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Masters MPH Degree in Public Health Core Competency Development Project 20042006: Review for Global


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Title: Masters MPH Degree in Public Health Core Competency Development Project 20042006: Review for Global

Masters (MPH) Degree in Public Health Core
Competency Development Project (2004-2006)
Review for Global Health Competency
Conference September 25, 2009
  • Dean Stephen M. Shortell, PhD, MPH
  • Former Chair, ASPH Education Committee

MPH Core Competency Development Project…Why?
  • Increased emphasis on accountability
  • Proliferation of competency-based training in
    public health
  • Challenges of 21st century practice
  • Recommendations by important national
    organizations (e.g. IOM)
  • Increasing incorporation of competencies into
  • Development of National Board of Public Health
    Examiners (NBPHE)

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Two-Phased Process
  • Phase 1 (2004-2005)
  • Discipline-specific Competency Identification and
  • (Five core competencies)
  • Phase 2 (2005-2006)
  • Interdisciplinary/Cross-cutting Competency
    Identification and Specification
  • (Seven core competencies)

Core Competency Model Graphic Model
  • Discipline-Specific Competencies
  • These are core competencies that every MPH
    student should be able to demonstrate upon
    graduation regardless of major or area of
    specialization. (n5)
  • Interdisciplinary/Cross-Cutting Competencies
  • These are core competencies that are
    increasingly important for every MPH student be
    able to demonstrate upon graduation regardless of
    major or area of specialization. (n7)

Workgroups Charge
  • Each workgroup identified eight to ten
    sub-competencies (KSOs knowledge, skills, and
    other characteristics) critical to indicating
    accomplishment of the core competency.

  • An integrated set of core MPH competencies with
  • five basic PH science competencies, and
  • seven cross-cutting competencies
  • The set is intended to serve as a resource and
  • ASPH does not prescribe the methods nor processes
    for achievement
  • Competencies respect the uniqueness and diversity
    of schools and programs.
  • The set will be relevant for all students, upon
    graduation, regardless of area of specialization

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Process Summary Data
  • 400 faculty and practice partners participating
  • Five discipline-specific and seven cross-cutting
    competencies in two domains (disciplinary and
  • 119 core competencies overall
  • Modified Delphi response rates were 91 for the
    disciplinary and 85 for the interdisciplinary/cro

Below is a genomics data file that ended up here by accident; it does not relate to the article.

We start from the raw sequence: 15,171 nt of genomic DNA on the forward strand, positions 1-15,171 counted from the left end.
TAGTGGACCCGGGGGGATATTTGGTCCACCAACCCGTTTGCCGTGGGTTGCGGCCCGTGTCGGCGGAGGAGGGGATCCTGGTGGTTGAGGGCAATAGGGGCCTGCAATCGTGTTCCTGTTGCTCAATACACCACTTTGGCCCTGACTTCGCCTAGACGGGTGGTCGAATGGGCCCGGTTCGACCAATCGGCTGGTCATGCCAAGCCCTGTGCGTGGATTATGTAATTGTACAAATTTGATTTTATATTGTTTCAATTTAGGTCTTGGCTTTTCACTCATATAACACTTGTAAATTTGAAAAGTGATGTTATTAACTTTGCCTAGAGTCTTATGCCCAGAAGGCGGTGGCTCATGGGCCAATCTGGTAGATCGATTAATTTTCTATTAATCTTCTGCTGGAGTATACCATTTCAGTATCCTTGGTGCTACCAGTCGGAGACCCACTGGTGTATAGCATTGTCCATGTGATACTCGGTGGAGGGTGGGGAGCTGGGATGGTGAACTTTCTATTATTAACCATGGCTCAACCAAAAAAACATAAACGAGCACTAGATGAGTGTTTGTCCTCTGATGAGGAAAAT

Competency ID Specification Process (Applies
to Both Phase 1 2)
Workgroup Identification Specification
  • Core Competency Council
  • (workgroup chairs made up of academic
    representatives practitioners)

Steering Committee Education Committee Leadership
  • ASPH Membership Practice Community
  • 1) Education Committee Workshop
  • 2) Associate Deans Retreat
  • 3) Deans Retreat
  • ASPH Board of Directors

Important Components of the Process
  • Geared towards all MPH graduates, regardless of
    specialty area, background, or job trajectory
  • Built upon work of the Council on Linkages, CDC,
    member schools, etc.
  • Involvement of ASPH faculty experts,
    practitioners, and program reps
  • Use of nominal group processes (e.g. Delphi
  • An understanding that the sub-competencies
    grouped under any competency (e.g. epidemiology)
    are not necessarily taught in a single course

Suggestions for How the MPH Competencies Inform
This Process
  • Treat the MPH competencies as foundational to
    this process they represent the core set of
    competencies for all graduates
  • Review the MPH competencies for competency gaps
    that GH-focused students might need to acquire
  • Assure there is no overlap/duplication between
    the broad MPH competencies and the specialized GH
  • Use the finalized GH-focused competencies as a
    supplement to the core MPH competencies

Next Steps for Revision of the MPH Core
  • Since competency models have a three to five-year
    lifespan, now is the time to start thinking about
    a review process as well as how to fund it
  • John Finnegan is undertaking a survey of the
    competencies among the schools this study will
    inform the MPH revision effort

  • Cross-cutting
  • Competencies

Communication and Informatics
  • The ability to collect, manage and organize data
    to produce information and meaning that is
    exchanged by use of signs and symbols to gather,
    process, and present information to different
    audiences in-person, through information
    technologies, or through media channels and to
    strategically design the information and